Skip to content
Back Back to Insurance menu Go to Insurance
Back Back to Saga Money Go to Saga Money
Back Back to Saga Magazine menu Go to Magazine
Back Back to benefits Go to benefits
Search Magazine

Dilemma: My well-off sons feel I've penalised them for their success in my Will

Dawn French / 14 February 2020

A reader asks Dawn French's advice on how to best split her sons' inheritance

A pen about to sign a Last Will and Testament

Dilemma: I don't know how to best split my sons' inheritance, given their differing situations

I have three sons, two of whom are incredibly successful. The third one struggles financially. I’d like to leave more to him in my will as I worry about his future, but when I mooted this, my well-off sons were very upset and said they felt penalised for working hard, and as though I didn’t love them as much.

How can I get them to understand that this is purely a pragmatic decision?

How to cope with jealousy in a relationship

Dawn French's advice

This reminds me so much of that wonderful cartoon image, showing the difference between equality and equity.  In the equality image, a tall man, a medium-height man and a short man are trying to see over a fence (which symbolises life, I guess). All three are standing on crates of equal height. Seems fair but the tall man can easily see, the mid-height man can just see and the short guy can’t see at all! 

In the equity image, the tall chap is standing on the ground and can see over; the mid-height bloke is on one crate and can see over; and the short guy is on two crates… and can see over. Same number of crates, just organised differently; a much fairer way to help out, I think.  

So, in other words, arrange a casual meeting with your two ‘well-off’ sons and have an honest conversation with them, explaining that this is your choice (and dying wish, after all) and that you firmly believe this is the right thing to do.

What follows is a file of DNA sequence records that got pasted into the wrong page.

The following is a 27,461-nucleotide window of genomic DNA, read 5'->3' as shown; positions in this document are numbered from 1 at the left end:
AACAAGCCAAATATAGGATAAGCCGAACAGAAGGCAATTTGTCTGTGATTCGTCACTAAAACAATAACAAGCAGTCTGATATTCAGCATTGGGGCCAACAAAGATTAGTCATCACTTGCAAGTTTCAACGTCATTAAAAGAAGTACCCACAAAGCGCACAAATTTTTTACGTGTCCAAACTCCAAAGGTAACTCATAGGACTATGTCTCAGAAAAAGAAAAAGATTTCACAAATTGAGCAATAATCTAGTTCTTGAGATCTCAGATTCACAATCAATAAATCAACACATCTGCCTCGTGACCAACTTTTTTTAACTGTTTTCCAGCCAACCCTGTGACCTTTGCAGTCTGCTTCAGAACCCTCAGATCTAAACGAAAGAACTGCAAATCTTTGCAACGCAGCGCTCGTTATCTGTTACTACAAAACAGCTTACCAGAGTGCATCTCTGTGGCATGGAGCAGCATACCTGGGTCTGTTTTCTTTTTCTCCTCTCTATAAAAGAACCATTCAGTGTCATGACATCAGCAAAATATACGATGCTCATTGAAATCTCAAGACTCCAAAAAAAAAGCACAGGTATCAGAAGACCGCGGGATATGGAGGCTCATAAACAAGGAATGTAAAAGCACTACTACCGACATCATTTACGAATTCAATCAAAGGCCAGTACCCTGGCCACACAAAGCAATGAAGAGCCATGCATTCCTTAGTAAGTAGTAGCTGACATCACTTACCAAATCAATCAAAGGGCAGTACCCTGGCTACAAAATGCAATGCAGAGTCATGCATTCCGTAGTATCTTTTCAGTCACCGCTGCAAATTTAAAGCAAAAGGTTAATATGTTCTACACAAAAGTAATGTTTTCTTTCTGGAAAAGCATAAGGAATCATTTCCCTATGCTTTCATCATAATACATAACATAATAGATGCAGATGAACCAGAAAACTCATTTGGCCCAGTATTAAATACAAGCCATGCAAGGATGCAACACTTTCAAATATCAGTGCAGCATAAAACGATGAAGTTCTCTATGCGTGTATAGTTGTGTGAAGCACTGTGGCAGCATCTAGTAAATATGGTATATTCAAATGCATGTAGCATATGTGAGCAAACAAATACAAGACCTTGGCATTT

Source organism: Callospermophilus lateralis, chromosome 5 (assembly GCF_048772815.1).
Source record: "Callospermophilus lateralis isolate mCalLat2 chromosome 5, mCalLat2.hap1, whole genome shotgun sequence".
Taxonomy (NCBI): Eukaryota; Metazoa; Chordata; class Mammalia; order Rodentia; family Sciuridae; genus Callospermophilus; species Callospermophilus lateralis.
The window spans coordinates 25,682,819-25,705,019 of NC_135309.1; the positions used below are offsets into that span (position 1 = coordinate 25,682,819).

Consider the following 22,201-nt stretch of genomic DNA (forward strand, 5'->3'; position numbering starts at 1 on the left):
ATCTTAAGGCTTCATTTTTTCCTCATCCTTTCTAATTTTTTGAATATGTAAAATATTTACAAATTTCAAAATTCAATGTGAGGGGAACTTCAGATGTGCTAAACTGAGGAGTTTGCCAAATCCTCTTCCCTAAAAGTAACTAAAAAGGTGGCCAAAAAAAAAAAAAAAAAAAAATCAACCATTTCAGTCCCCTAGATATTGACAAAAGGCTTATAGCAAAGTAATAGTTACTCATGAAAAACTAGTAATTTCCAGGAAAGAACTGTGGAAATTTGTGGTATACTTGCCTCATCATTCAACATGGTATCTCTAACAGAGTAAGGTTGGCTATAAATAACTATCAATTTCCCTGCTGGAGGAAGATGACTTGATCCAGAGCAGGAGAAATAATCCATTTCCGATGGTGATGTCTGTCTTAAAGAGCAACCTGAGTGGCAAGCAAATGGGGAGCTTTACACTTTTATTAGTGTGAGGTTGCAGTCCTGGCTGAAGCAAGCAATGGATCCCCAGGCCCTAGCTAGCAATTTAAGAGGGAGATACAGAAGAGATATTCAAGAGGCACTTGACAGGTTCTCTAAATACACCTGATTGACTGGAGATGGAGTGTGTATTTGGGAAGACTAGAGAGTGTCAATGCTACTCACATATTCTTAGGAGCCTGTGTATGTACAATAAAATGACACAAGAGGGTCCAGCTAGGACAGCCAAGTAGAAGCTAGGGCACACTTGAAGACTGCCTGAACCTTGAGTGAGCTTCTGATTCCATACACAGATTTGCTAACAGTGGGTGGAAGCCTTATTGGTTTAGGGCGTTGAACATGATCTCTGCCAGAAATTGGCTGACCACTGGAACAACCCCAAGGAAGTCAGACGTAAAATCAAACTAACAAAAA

Clarify that it has nothing to do with penalising hard work. On the contrary, you are massively proud of all they have both achieved and their success and independence gives you great joy. Explain that this is an act of love, that you have agonised over it, carefully and lovingly considering all of your sons’ individual needs.

Remind them that a good family helps each other out and that you are proud to have raised a good family.

Of course, if that doesn’t work, knock their heads together until they pass out, or threaten them with the option that you will assign all of the money to a charity that rehomes guinea pigs.



The opinions expressed are those of the author and are not held by Saga unless specifically stated.

The material is for general information only and does not constitute investment, tax, legal, medical or other form of advice. You should not rely on this information to make (or refrain from making) any decisions. Always obtain independent, professional advice for your own particular situation.